Russian almond is uncommon in the Prairie landscape and is often mistaken for double-flowering plum. Actually, it’s sometimes mis-labeled as a plum in the garden centres. So I’ve had an occasional argument with people who want me to look at their plum, and when I tell them its an almond, they so, no it’s a plum, look at the tag. Anyway, arguing is bad for business, so I say, well then, how would you like me to prune your plum. Go with the flow, right?
The flowers are a vivid pink, and resemble the flowers of the muckle plum. From my limited experience with this plant, I would suggest that if you plant one, give it some shelter from the prevailing wind, as it doesn’t appear to be as tough as our other Prunus varieties (ie. plums and cherries).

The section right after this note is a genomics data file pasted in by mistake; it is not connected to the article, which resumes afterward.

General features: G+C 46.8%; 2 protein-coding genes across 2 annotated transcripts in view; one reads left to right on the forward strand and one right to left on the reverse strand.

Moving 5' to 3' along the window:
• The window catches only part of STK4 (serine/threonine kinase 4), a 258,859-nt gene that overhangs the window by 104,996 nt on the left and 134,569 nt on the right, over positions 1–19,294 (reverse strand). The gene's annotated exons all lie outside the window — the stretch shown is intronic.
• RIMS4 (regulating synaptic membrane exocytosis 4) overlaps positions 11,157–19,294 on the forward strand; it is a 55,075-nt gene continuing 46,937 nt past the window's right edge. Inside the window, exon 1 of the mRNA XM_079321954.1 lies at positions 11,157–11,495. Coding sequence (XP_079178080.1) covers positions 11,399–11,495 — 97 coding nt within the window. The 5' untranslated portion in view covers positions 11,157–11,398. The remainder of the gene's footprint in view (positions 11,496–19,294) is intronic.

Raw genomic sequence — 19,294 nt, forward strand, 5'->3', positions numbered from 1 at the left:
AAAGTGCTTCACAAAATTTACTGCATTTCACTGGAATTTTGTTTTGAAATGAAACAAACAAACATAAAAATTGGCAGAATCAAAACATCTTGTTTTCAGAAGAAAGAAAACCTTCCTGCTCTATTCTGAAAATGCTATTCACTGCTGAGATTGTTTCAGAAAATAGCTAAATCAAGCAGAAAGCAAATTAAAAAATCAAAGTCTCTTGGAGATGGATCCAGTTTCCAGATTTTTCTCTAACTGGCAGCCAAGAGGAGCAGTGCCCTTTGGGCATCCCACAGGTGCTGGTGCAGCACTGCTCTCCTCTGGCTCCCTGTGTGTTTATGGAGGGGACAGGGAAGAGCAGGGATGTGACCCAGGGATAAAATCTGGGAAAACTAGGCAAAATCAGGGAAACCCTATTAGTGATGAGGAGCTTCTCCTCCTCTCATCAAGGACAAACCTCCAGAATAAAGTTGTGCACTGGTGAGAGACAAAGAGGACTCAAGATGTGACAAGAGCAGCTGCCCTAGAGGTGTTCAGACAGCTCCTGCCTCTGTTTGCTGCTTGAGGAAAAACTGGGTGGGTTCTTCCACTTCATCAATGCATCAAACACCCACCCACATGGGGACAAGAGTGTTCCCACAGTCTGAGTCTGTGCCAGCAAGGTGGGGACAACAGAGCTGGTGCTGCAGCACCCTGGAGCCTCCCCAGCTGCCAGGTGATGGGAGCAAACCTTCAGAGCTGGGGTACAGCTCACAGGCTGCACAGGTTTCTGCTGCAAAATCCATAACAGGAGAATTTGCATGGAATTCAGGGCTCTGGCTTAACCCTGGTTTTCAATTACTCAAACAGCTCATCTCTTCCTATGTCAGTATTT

This is a compact shrub, probably to about 4′ by 4′. It grows in a habit similar to nanking cherry, double flowering plum, and some shrub varieties of sour cherry. We maintain them in the same way.
During the dormant season is best (after leaf drop until early April).
Not suitable for shearing. Hedging this species would be appropriate in a zone that has a better growing season, like the Okanagan. In the unlikely event that height needs to be reduced, use secateurs to reduce the height of individual branches.
(c) 2017 Shane LePage, Wild Rose Garden & Tree Service Inc., Red Deer, AB